Santa María la Ribera’s Moorish Kiosk

A beautiful anomaly in the Santa María la Ribera, Mexico City. the Kiosco Morisco is a masterpiece of elaborately detailed and richly coloured design that seems somewhat at odds with the leafy green, and highly Mexican in its look and feel, Alameda in which it’s located.

Santa María la Ribera’s Kiosco Morisco is easily one of Mexico City’s most underrated yet impressive attractions, and it has a fascinating and murky history to boot, filled with rumours of Chinese connections and beautifully elaborate Moorish influence.


Constructed entirely from steel, the Kiosco Morisco is most well-known for the gorgeously elaborate, Islamic-inspired geometric patterns that curl around the 44 external and eight internal pillars, as well as the ceiling and roof, which are topped by the dainty glass dome and bronze eagle. In fact, it is this detailing, along with the distinctive octagonal form of the kiosk, which has led many to believe it has astrological and magical significance. However, that’s not the strangest rumour the Kiosco Morisco has sparked, with many believing it was a gift from an Arab Sheikh or the idea that it was Chinese in origin.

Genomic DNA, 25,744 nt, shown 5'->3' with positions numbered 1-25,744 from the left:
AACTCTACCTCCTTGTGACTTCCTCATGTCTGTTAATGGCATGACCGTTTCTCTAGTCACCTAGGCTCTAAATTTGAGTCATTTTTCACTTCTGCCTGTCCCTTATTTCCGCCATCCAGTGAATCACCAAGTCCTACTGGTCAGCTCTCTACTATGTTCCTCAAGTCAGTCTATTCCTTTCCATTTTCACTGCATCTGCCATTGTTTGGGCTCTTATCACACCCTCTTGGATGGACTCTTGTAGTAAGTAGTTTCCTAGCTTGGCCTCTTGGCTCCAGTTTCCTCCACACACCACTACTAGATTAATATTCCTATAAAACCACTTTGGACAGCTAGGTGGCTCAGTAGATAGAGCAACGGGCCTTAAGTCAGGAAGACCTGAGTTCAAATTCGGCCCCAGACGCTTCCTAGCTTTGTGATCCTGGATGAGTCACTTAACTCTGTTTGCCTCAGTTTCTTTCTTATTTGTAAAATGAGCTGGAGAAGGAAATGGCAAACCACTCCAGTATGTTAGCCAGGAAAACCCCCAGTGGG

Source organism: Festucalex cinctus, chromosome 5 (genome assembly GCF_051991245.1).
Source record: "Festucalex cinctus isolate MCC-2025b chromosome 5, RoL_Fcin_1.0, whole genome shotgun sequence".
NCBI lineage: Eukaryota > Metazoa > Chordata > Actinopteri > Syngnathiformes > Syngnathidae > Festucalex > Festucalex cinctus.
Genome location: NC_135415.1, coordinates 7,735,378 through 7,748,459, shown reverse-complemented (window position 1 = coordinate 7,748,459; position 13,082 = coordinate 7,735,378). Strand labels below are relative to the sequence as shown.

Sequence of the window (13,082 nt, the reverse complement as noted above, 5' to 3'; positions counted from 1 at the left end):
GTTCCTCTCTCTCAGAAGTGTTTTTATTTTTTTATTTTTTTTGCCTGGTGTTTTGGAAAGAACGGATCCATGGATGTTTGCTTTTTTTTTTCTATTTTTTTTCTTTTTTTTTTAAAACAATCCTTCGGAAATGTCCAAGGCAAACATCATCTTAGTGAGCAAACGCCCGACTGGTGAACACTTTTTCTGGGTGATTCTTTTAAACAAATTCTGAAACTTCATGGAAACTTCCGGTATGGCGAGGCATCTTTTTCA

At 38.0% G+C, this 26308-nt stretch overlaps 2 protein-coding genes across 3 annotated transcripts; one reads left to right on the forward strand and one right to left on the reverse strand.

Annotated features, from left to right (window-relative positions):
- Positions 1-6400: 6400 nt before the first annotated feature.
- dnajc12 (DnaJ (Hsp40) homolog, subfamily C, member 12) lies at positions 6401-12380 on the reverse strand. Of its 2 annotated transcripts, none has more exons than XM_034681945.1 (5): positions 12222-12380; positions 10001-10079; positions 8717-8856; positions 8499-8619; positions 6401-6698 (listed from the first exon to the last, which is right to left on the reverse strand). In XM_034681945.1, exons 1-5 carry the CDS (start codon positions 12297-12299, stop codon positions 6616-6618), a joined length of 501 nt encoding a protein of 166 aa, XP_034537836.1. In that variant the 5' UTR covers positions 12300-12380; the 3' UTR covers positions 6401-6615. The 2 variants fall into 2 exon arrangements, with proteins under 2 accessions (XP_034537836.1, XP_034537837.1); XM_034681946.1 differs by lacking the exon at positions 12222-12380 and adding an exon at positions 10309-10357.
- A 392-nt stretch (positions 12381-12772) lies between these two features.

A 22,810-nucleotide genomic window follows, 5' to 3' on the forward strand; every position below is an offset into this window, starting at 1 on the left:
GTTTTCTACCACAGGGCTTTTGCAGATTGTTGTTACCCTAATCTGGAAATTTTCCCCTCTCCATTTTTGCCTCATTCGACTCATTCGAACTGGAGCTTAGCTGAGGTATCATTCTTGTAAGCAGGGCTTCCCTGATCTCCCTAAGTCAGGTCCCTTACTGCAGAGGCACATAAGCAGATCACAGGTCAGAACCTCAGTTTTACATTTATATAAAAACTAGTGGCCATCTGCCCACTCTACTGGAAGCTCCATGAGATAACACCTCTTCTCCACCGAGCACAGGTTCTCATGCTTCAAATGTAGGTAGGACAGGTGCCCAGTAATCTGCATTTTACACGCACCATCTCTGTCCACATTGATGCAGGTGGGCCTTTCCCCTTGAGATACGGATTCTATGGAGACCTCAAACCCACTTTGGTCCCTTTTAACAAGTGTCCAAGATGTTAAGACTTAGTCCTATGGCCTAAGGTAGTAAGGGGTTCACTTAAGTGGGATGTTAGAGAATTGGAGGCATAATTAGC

Nowadays, this spot has become a major meeting point for residents of and visitors to the neighbourhood, who congregate there to practice open-air dance classes, tai chi lessons and even to watch musical performances. From bumped-about outcast to symbol of a colonia, the Kiosco Morisco is the unexpected underdog of Mexico City’s underrated attractions that you can’t afford to miss.

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